Eleven countries signed a convention establishing the European Organization for Nuclear Research (CERN), currently the world’s largest particle physics laboratory.
The acronym CERN originally stood, in French, for Conseil Européen pour la Recherche Nucléaire (European Council for Nuclear Research), which was a provisional council for setting up the laboratory.
The organization was established by the following 11 European governments; Belgium, Denmark, West Germany, France, Greece, Italy, Norway, Sweden, Switzerland, Netherlands and United Kingdom.
Today the organization has twenty European member states, and is currently the workplace of approximately 2,600 full-time employees, as well as some 7,931 scientists and engineers (representing 580 universities and research facilities and 80 nationalities). Read More…
In their first national referendum in over two hundred years, Dutch voters rejected the ratification of the proposed Constitution of the European Union.
According to a poll  by Maurice de Hond, 30 % of the Constitution’s opponents used the referendum as an opportunity to demonstrate their dissatisfaction with the government, instead of confining their deliberations to the contents of the treaty that was put before them.
At the time of the referendum, the Netherlands’ centre-right coalition government, led by Jan Peter Balkenende, was suffering a period of unpopularity as it tried to push through cuts in public spending, and there was widespread disillusion with the country’s political elite. Read More…
Dutch statesman Johan van Oldenbarnevelt who played an important role in the Dutch struggle for independence from Spain was executed in The Hague after having been accused of treason.
He was a Calvinist, so he supported William the Silent in his revolt against Spain, and fought in William’s army.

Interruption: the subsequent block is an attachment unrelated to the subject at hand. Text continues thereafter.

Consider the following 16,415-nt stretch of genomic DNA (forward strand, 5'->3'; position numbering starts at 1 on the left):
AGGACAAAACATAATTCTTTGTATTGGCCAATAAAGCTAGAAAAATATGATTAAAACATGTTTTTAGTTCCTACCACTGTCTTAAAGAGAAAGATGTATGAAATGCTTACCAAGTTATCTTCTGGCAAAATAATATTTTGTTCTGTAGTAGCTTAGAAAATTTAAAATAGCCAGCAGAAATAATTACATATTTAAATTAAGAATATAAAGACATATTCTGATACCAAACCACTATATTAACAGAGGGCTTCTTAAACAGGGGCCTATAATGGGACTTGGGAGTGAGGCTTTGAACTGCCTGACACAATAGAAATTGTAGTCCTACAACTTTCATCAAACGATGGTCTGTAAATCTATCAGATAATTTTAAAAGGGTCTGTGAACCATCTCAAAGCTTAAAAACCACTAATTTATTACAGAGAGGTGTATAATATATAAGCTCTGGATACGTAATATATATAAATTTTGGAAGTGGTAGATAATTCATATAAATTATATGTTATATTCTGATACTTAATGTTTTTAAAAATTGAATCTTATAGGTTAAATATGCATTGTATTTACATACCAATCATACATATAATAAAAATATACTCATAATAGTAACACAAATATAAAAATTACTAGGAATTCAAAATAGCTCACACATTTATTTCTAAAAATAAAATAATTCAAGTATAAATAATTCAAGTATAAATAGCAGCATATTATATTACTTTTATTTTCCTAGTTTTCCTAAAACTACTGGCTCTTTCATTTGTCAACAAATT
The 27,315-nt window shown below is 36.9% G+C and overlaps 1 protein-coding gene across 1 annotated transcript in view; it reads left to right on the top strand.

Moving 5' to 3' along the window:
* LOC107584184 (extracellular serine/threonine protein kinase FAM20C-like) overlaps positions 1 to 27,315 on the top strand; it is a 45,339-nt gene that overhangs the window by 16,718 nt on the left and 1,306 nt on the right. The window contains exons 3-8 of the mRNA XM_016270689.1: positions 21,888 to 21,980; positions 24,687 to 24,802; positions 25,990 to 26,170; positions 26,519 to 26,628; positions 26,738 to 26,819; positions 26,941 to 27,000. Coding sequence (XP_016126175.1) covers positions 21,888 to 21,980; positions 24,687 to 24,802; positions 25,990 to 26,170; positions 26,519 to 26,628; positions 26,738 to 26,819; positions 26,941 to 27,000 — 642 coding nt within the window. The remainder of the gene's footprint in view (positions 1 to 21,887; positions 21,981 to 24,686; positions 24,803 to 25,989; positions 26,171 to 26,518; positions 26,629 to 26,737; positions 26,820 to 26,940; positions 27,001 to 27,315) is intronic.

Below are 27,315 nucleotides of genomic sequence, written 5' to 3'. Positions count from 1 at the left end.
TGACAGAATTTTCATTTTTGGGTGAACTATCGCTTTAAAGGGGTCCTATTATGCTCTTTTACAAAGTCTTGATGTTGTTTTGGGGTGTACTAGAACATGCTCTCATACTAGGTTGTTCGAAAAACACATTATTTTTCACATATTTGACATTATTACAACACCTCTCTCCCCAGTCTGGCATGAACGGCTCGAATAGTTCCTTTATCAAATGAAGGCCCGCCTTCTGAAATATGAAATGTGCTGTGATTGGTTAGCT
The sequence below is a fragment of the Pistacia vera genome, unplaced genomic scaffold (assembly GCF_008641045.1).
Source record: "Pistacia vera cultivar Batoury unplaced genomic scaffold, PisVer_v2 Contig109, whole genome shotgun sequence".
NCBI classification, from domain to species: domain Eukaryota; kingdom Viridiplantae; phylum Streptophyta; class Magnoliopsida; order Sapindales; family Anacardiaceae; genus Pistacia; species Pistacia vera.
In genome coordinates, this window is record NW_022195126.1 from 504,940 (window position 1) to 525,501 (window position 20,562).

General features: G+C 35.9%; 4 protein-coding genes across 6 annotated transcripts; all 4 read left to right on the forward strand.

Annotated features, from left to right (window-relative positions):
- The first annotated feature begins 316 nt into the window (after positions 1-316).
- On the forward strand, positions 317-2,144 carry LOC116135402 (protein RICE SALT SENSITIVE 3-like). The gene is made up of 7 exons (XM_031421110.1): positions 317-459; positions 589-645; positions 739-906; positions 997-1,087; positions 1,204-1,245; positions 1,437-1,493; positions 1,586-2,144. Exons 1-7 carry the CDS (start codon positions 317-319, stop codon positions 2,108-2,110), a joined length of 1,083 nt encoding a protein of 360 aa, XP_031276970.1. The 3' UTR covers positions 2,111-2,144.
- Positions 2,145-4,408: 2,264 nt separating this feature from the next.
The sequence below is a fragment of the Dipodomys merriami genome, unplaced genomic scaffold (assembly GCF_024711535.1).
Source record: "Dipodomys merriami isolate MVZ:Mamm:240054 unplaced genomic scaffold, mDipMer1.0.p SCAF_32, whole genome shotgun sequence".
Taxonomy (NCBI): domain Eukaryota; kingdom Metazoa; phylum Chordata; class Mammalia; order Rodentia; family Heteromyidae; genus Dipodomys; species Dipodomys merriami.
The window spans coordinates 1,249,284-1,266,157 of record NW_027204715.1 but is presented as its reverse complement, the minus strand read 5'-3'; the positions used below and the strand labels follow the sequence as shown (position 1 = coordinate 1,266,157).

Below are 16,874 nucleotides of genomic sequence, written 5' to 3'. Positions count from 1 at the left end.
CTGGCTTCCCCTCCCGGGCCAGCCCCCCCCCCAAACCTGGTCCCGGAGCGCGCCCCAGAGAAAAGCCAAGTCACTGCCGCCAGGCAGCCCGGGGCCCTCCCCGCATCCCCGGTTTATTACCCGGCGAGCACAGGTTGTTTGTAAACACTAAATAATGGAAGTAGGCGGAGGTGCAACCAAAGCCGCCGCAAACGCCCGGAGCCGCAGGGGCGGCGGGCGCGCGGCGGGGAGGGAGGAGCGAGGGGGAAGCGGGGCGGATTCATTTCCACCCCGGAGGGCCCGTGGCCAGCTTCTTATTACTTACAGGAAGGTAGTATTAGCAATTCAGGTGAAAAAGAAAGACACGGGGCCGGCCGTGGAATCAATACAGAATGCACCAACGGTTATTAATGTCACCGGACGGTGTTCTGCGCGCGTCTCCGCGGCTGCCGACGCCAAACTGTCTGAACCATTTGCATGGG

On 20 February 1619, Oldenbarnevelt was arraigned before a special court of twenty-four members, only half of whom were Hollanders, and nearly all his personal enemies.
This ad hoc judicial commission was necessary, because (unlike the individual provinces) the federal government did not have a judicial branch.
Normally the accused would have been brought before the Hof van Holland or the Hoge Raad van Holland en Zeeland (the highest courts in the provinces of Holland and Zeeland), but in this case the alleged crime was against the Generaliteit, or federal government, and this required the States-General to act as highest court in the land. Read More…
President Barack Obama open the 47-nation Nuclear Security Summit in Washington. The president says he wants new commitments to secure weapons-grade plutonium and uranium to prevent nuclear terrorism.
With concerns about the nuclear ambitions of Iran and North Korea a major backdrop to the conference, this is the biggest U.S.-sponsored gathering of world leaders in more than 60 years.
The New START treaty was signed on April 8, 2010 in Prague by U.S. President Obama and Russian President Medvedev and Iran will hold the Tehran International Conference on Disarmament and Non- Proliferation, 2010, announced on April 4, 2010 and to be held April 17–18, 2010.